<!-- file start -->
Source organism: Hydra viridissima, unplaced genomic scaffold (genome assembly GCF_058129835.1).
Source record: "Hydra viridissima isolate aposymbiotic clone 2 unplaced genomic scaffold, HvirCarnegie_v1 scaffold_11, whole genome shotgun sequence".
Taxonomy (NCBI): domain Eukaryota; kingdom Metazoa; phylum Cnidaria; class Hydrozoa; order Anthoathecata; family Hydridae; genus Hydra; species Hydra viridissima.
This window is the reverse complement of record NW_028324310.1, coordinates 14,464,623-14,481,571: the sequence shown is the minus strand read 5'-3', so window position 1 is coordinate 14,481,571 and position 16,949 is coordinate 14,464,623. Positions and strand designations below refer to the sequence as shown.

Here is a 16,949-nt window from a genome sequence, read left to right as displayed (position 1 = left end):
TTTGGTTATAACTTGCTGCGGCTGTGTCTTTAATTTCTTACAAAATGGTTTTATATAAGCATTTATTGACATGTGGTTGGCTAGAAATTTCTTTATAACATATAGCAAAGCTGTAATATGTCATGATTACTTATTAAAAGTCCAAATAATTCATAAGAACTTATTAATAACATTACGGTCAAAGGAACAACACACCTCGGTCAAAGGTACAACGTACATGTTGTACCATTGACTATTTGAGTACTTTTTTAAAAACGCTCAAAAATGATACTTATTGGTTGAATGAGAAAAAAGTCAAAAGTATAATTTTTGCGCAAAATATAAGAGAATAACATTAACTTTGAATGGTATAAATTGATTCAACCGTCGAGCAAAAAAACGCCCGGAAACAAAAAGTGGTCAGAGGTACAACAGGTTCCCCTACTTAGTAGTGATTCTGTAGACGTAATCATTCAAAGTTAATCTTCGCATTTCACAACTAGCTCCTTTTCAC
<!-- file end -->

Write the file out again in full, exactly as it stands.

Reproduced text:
Source organism: Hydra viridissima, unplaced genomic scaffold (genome assembly GCF_058129835.1).
Source record: "Hydra viridissima isolate aposymbiotic clone 2 unplaced genomic scaffold, HvirCarnegie_v1 scaffold_11, whole genome shotgun sequence".
Taxonomy (NCBI): domain Eukaryota; kingdom Metazoa; phylum Cnidaria; class Hydrozoa; order Anthoathecata; family Hydridae; genus Hydra; species Hydra viridissima.
This window is the reverse complement of record NW_028324310.1, coordinates 14,464,623-14,481,571: the sequence shown is the minus strand read 5'-3', so window position 1 is coordinate 14,481,571 and position 16,949 is coordinate 14,464,623. Positions and strand designations below refer to the sequence as shown.

Here is a 16,949-nt window from a genome sequence, read left to right as displayed (position 1 = left end):
TTTGGTTATAACTTGCTGCGGCTGTGTCTTTAATTTCTTACAAAATGGTTTTATATAAGCATTTATTGACATGTGGTTGGCTAGAAATTTCTTTATAACATATAGCAAAGCTGTAATATGTCATGATTACTTATTAAAAGTCCAAATAATTCATAAGAACTTATTAATAACATTACGGTCAAAGGAACAACACACCTCGGTCAAAGGTACAACGTACATGTTGTACCATTGACTATTTGAGTACTTTTTTAAAAACGCTCAAAAATGATACTTATTGGTTGAATGAGAAAAAAGTCAAAAGTATAATTTTTGCGCAAAATATAAGAGAATAACATTAACTTTGAATGGTATAAATTGATTCAACCGTCGAGCAAAAAAACGCCCGGAAACAAAAAGTGGTCAGAGGTACAACAGGTTCCCCTACTTAGTAGTGATTCTGTAGACGTAATCATTCAAAGTTAATCTTCGCATTTCACAACTAGCTCCTTTTCAC